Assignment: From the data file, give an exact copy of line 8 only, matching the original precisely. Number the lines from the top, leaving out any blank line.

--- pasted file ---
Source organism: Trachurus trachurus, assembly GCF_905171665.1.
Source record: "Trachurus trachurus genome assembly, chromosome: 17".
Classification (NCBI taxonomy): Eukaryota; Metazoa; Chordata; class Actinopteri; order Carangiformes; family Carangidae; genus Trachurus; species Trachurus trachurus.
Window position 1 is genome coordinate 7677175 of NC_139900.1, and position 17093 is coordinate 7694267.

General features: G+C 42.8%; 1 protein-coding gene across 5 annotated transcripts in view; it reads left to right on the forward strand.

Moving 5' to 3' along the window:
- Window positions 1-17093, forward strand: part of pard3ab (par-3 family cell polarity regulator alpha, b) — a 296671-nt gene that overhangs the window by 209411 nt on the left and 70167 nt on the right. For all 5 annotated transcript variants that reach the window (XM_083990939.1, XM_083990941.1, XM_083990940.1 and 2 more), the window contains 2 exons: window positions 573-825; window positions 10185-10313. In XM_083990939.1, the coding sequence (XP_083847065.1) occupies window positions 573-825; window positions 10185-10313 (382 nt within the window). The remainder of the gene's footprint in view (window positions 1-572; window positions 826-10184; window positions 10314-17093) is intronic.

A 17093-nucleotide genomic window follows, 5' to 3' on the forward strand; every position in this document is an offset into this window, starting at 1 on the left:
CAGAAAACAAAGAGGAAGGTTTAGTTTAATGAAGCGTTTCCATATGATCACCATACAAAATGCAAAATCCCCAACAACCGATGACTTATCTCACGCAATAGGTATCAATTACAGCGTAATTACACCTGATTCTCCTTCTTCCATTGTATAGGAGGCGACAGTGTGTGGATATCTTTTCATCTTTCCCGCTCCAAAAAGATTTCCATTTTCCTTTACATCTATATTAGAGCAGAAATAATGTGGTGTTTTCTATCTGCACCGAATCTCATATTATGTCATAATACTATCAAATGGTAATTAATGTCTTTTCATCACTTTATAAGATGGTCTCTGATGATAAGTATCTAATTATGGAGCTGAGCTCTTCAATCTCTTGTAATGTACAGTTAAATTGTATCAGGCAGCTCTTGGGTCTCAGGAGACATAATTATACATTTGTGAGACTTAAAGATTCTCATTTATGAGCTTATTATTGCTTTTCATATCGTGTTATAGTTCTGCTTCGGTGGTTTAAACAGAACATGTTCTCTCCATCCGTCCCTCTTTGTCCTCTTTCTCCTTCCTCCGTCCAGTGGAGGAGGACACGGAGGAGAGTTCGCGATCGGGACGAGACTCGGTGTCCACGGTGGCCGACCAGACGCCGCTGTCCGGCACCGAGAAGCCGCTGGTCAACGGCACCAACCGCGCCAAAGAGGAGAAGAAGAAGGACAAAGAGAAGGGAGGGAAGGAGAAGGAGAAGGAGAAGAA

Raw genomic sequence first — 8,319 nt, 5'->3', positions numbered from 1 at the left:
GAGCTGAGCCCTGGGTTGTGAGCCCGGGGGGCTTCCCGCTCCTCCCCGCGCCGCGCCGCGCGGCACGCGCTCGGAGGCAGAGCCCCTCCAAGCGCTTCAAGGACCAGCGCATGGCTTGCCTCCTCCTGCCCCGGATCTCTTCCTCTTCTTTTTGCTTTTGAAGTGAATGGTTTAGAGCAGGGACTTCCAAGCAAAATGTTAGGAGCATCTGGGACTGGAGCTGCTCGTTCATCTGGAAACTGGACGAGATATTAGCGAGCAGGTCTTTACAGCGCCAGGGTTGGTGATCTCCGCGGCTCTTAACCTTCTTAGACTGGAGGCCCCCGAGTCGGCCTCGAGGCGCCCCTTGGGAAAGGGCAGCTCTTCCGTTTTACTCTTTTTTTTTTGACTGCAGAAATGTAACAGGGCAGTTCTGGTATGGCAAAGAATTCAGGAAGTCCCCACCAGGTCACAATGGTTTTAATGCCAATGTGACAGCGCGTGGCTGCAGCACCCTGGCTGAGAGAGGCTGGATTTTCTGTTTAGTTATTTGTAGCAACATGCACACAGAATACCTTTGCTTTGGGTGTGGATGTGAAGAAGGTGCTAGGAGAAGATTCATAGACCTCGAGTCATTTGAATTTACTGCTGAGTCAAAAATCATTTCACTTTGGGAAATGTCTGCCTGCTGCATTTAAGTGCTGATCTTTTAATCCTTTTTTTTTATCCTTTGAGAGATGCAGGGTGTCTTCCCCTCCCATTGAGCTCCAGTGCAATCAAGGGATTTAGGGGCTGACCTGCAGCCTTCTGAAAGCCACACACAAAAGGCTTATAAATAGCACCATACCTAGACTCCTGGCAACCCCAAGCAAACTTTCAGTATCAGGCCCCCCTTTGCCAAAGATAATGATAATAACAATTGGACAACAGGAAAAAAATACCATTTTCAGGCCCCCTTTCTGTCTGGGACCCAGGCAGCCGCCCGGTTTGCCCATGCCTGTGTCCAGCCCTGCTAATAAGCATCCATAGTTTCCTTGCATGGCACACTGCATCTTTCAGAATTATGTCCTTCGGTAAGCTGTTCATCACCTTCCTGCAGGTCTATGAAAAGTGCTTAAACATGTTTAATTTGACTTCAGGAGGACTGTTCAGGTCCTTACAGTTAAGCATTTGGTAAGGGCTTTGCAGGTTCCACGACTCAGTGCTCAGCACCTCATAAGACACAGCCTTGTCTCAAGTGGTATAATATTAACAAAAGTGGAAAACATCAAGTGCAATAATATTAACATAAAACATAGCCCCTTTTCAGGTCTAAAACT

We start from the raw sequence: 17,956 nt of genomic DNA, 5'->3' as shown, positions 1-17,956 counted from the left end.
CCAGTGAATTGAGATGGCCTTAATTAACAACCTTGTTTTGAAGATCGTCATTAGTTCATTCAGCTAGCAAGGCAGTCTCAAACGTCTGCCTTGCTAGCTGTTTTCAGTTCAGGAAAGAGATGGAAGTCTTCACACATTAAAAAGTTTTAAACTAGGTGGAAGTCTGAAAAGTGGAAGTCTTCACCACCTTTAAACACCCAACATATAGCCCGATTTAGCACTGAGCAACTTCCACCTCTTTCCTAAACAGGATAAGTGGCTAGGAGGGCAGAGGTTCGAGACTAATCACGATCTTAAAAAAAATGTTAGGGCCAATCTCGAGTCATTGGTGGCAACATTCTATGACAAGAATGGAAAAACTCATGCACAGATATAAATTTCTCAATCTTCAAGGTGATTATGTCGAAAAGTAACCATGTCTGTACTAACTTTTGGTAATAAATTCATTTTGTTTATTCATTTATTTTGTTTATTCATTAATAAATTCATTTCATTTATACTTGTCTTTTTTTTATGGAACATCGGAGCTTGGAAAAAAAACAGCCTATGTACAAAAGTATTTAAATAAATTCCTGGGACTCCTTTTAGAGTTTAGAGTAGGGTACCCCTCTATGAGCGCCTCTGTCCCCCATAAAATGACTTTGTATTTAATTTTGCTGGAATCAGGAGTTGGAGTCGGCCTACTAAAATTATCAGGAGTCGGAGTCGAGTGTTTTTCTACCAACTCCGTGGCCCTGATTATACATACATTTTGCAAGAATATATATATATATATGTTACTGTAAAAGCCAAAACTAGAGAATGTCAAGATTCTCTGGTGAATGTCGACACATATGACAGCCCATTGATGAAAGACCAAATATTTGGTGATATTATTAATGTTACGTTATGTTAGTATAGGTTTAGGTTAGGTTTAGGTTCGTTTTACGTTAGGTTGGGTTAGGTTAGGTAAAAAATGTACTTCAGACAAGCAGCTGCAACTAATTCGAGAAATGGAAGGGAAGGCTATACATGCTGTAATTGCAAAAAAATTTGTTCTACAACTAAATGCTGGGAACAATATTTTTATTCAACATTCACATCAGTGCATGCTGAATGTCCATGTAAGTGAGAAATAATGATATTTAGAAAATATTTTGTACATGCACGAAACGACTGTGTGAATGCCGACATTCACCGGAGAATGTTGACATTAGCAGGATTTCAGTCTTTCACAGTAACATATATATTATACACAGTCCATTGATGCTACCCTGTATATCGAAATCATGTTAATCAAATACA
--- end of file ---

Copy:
A 17093-nucleotide genomic window follows, 5' to 3' on the forward strand; every position in this document is an offset into this window, starting at 1 on the left: